The cinematography really takes your breath away. Daniel Landin, who has also dabbled in music videos and was probably the best thing about 2009's The Uninvited, really brings the film to life. Together with the eerie score, the look of the film is the stuff of nightmares. Pretty nightmares, if you will. The colors and the soundscapes certainly add a few layers to the otherwise complexity of the film's anti-narrative approach.
Speaking of the lack of a narrative, often times I felt like I was watching a wayward Lars von Trier film. Something that approaches brilliance within its desire to mention something important every now and again...only to retreat into the sanctity of its plush visuals. Which is fine, I guess. But, Jesus...I wanted this film to truly shake me. I felt myself falling for the bits where the film turns the tables on the seemingly male predators...only to contradict itself with that abrupt ending. It is a film that relies too much on the notion that it is smarter than you...without really having anything smart to say. I mean...I get the whole gender contrast stuff and the alien murderer bait-and-switch thing that it was going for. But, in the end...what does it all really mean? A yearning for a better species? A sexual awakening that ends tragically? Do we even care?
I did care about Scarlett Johansson finally showing her goods, tho. If I could take a moment to outline the stuff that will most certainly be filling up traffic in the Google images portion of the search browser. Johansson is a beautiful creature in her own God-given flesh. Voluptuous where it counts with an affinity for acid-washed butt-huggers. There's a scene in the third act that involves her character exploring herself in a mirror. If this were a Cinemax affair I'm sure there would be more "exploring" going on...but, here, it feels warm and awkward. Sort of like a child waking up in a grown-up's body...which gives it a certain creep factor that kept me from exploring my own Deviant feelings. She is quite nude here and there throughout the film...but, alarmingly, it's kind of unsexy...and, dare I say...quite beautiful. To be completely frank, I probably added a full point to the score for the absolute awesomeness of her...umm...skin.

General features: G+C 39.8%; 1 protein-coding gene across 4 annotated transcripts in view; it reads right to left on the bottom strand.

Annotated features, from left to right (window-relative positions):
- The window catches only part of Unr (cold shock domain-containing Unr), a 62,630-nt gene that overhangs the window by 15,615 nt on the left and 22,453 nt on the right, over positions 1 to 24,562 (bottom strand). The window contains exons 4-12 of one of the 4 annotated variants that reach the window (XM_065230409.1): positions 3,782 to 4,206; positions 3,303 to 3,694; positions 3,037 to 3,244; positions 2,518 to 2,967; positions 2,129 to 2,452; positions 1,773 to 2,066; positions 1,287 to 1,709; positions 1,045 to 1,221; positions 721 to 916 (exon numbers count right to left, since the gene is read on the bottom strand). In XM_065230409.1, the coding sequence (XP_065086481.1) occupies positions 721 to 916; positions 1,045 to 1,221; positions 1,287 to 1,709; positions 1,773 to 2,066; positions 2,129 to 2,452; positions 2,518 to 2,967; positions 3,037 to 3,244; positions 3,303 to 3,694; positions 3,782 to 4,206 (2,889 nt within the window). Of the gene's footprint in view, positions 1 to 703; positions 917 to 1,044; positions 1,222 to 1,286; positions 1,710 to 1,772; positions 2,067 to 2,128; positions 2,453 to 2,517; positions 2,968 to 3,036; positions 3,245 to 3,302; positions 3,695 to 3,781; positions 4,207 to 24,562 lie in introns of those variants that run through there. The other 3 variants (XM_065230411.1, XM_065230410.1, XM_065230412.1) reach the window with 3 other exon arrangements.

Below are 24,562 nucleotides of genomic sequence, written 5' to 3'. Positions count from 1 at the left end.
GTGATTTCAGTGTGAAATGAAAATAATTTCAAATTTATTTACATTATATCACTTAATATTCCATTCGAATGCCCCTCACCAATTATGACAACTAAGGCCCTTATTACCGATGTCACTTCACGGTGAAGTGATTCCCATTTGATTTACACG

In the end...I wanted to LOVE this fucking film. Especially after the third time that I watched it. Instead, I came away feeling like it was a film made for another group of the world. A group that writes for bigger named review sites that usually get their pull-quotes onto movie posters and DVD covers. While I cannot argue the sheer beauty and the gripping experience the film provides, I can't really say that the film is some kind of magical masterpiece either. However, one could argue the relevance of a film simply by how much it provokes thought and its ability to create feeling. I sit here a couple of days removed from watching Under the Skin...and, yet...I still have many thoughts about several of it's elements and haunting scenes. I wonder if the child is okay. I feel for the tumor-faced man and his lonely journey. I lose myself in Scarlett's eyes...as she peers out of the window of her awkward van...stalking her next prey.